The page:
Investors have rushed into the derivatives market to protect corporate bond portfolios from a possible sell-off, as they grapple with the growing risk that the recent slump in stock prices will spread to companies’ debt.
Trades on a widely used index of low-rated credit default swaps, which allow investors to take out protection against companies defaulting on their debt, soared to $197 billion (€171 billion)in January, up from $123 billion in December and the most since March 2020, according to International Swaps and Derivatives Association data.
“The market is a lot more nervous than it was at the start of the year,” said Viktor Hjort, global head of credit strategy at BNP Paribas.
Investors are worried that higher inflation is ushering in a period of tightening Federal Reserve policy, pushing up interest rates and hitting the valuation of riskier stocks and bonds.
So far, corporate bond markets have remained comparatively calm as stocks have sold off this year. The difference in yield between risky junk bonds and US Treasuries has yet to surpass levels in December, when Omicron fears surged, according to Ice Data Services.
However, the activity in the derivatives markets shows that beneath the surface, investors are girding themselves for the possibility that wider cracks could still appear in credit as well.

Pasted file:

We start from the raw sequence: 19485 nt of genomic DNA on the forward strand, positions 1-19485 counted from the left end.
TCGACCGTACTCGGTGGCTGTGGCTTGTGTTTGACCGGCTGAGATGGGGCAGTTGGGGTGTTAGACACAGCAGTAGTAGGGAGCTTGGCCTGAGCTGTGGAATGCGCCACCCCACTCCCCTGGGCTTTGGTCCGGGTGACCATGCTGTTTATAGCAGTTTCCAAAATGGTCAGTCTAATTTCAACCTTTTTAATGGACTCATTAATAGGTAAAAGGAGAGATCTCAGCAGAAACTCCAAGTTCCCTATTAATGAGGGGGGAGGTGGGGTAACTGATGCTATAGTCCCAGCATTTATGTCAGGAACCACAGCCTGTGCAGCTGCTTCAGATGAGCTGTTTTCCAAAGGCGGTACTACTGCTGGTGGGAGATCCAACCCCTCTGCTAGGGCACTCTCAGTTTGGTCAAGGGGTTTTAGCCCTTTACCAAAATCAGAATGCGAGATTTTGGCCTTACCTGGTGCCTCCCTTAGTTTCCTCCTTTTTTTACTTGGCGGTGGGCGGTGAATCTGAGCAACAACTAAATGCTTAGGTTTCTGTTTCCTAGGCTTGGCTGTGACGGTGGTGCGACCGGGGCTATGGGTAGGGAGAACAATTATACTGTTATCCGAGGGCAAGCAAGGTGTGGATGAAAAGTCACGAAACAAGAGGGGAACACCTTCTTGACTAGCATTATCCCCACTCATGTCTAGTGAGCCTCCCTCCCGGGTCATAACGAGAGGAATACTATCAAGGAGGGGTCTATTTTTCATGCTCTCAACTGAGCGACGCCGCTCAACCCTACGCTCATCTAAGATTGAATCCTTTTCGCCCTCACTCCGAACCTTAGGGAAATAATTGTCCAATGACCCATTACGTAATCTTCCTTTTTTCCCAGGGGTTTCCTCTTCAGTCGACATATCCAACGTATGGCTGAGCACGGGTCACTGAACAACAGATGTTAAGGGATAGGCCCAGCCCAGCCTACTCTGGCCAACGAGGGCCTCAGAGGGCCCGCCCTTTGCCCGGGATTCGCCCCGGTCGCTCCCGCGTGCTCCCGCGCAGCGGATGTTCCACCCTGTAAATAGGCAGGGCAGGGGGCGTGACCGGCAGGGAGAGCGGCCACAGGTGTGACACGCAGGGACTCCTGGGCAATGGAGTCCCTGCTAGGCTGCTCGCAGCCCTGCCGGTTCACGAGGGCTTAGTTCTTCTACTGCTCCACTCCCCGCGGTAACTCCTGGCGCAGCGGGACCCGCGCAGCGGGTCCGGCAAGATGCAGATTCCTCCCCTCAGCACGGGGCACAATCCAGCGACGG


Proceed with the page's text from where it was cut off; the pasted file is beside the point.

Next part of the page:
Mr Hjort said he believes the credit cycle has turned, meaning that the positive economic backdrop will no longer benefit corporate bond investors. Continued economic growth will encourage the Fed to tighten monetary policy and push companies into shareholder-friendly activities like mergers and capital expenditure, argues Mr Hjort, both of which are likely to weigh on corporate bond prices.
As well as CDS indices, investors have turned to credit options, where contracts that expire soon - used to protect investors from the possibility of a near-term downturn in prices - have risen in value. “It’s a sign of acute risk-aversion,” said Mr Hjort.
Some of the largest exchange traded funds that track corporate bonds have also seen elevated short activity, according to data from Markit, a bet that also pays off if prices fall. Some bank traders said they had seen clients shifting hedges from equity markets to credit markets.
In another sign of bearishness, funds that buy US high-yield bonds have suffered outflows for four straight weeks, taking year-to-date withdrawals close to $11 billion. On January 18th, investors pulled $1.3 billion from a widely watched high-yield exchange traded fund - known by its ticker HYG - marking its biggest one-day outflow since February 2020, according to Bloomberg data.
Ion Analytic pulled a bond deal from the market in January citing volatile market conditions, according to people familiar with the deal, highlighting the sense of nervousness in the market.
“We don’t see that very often,” said one credit investor who had been briefed on the deal. “It’s a sign the money sloshing around looking for things to buy is low.”
Net positioning in credit default swap indices - the difference between those buying and selling - has moved markedly towards investors being short to guard against a fall in prices.
“It signals that more people are cutting risk and adding hedges,” said Calvin Vinitwatanakhun, a strategist at Citi. – Copyright The Financial Times Limited 2022